Embracing and Lowering Your Variance

I received a question in the private Facebook group this week that asked about why our shortstack strategy should or might change as we get deeper into a tournament.

Let's take this hand as an example:

ATo on BTN

As you can see Hero is sitting on the Button with ATo and just over 16BB. We have a decision to make as to whether we think raise/calling or shoving is the best option. (To be honest, raise/folding can be OK versus opponents who never jam here without the nuts.)

In the early stages of a tournament I think this is a perfect spot to raise/call versus aggressive opponents. We want to give our opponents the chance to jam here with suited Aces and Broadway hands that they would otherwise fold if we shoved. We should be happy to embrace the variance in this spot since over the long-term we will win far more by raise/calling than just open shoving.

If, however, this is close to what I like to call, "The Business End" of the tournament, then a shove makes a lot more sense. At this stage we don't want to allow our opponents to jam over our raise, thus forcing us to call off. The variance of raise/calling is very high and is something we want to avoid.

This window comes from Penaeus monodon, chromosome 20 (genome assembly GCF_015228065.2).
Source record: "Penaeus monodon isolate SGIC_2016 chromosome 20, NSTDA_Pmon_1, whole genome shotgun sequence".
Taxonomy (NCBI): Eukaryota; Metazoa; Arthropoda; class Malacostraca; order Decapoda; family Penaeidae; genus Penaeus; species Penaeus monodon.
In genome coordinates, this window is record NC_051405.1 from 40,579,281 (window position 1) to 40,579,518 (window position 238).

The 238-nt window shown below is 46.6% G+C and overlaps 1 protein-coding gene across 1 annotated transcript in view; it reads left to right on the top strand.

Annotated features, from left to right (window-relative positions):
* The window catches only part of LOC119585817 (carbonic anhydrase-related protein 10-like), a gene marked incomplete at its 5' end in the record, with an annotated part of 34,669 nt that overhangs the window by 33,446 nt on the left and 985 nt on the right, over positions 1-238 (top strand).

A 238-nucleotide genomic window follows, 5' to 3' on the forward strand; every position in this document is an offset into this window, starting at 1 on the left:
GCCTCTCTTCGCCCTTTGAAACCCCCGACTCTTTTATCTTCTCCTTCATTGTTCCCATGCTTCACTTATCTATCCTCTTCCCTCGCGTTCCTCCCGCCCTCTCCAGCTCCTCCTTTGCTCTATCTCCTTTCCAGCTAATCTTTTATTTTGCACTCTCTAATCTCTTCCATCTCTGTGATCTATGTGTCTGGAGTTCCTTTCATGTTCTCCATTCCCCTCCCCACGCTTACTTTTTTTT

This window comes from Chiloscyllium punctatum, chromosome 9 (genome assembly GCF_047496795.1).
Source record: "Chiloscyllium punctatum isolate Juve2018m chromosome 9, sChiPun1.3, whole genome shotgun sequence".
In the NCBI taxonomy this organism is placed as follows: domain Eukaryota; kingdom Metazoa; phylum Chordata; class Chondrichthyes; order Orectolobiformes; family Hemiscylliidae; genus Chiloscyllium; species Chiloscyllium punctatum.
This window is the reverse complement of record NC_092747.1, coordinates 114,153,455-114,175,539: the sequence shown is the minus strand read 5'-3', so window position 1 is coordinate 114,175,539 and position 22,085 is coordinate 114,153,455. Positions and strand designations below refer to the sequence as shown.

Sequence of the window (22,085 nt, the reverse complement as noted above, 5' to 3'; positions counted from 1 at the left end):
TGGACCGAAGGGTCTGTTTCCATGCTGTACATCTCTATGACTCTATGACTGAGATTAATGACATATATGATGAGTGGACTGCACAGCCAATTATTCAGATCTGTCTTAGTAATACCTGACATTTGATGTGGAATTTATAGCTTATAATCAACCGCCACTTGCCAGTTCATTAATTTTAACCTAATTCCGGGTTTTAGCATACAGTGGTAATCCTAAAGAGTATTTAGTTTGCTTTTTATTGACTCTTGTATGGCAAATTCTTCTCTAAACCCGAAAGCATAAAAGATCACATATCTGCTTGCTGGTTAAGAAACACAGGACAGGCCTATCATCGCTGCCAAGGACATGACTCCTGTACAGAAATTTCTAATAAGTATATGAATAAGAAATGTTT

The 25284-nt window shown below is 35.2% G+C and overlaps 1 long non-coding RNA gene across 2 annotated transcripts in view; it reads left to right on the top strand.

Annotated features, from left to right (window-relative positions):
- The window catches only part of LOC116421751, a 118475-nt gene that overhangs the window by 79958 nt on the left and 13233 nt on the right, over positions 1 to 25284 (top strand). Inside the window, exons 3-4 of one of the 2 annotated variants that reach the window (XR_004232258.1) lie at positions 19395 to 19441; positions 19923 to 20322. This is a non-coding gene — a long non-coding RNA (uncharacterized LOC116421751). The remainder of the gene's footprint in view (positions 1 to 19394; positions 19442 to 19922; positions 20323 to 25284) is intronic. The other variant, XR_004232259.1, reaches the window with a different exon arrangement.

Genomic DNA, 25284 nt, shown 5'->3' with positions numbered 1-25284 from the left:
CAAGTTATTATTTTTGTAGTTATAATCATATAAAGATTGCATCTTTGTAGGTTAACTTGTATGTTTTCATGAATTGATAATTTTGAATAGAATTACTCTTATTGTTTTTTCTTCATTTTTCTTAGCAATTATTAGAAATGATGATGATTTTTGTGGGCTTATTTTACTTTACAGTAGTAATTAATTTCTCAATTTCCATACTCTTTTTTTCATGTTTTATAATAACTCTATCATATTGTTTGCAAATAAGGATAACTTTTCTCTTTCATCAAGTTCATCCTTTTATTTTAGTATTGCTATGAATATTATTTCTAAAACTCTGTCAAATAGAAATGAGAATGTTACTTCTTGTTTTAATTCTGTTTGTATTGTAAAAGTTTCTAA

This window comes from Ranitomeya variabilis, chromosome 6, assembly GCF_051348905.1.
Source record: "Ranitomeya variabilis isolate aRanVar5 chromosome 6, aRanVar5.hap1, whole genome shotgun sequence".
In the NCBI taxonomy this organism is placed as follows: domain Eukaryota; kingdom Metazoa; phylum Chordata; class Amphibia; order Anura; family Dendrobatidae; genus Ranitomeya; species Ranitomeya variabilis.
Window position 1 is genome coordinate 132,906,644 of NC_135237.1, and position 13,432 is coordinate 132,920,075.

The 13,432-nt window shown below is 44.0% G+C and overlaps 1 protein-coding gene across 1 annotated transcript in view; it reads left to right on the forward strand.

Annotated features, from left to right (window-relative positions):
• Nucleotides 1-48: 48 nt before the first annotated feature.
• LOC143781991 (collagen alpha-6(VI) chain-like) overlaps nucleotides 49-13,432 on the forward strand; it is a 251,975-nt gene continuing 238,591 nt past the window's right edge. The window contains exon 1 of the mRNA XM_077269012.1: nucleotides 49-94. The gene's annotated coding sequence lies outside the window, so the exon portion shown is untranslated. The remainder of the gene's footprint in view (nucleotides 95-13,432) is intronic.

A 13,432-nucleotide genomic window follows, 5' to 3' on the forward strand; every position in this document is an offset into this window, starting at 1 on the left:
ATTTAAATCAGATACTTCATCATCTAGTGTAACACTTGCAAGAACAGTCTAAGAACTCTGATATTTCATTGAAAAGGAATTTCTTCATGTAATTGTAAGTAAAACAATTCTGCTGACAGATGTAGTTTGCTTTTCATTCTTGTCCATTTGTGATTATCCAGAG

I definitely recommend jamming when on the last few tables or even on the final table itself. While we miss out on more opportunities to double up, we also avoid busting a large chunk of the time and at this stage of the tournament we would like to bust less often if we can.

If you would like have questions like this answered, then sign up for The Classroom or for monthly coaching and you will have access to our private Facebook group.

Good luck out there!

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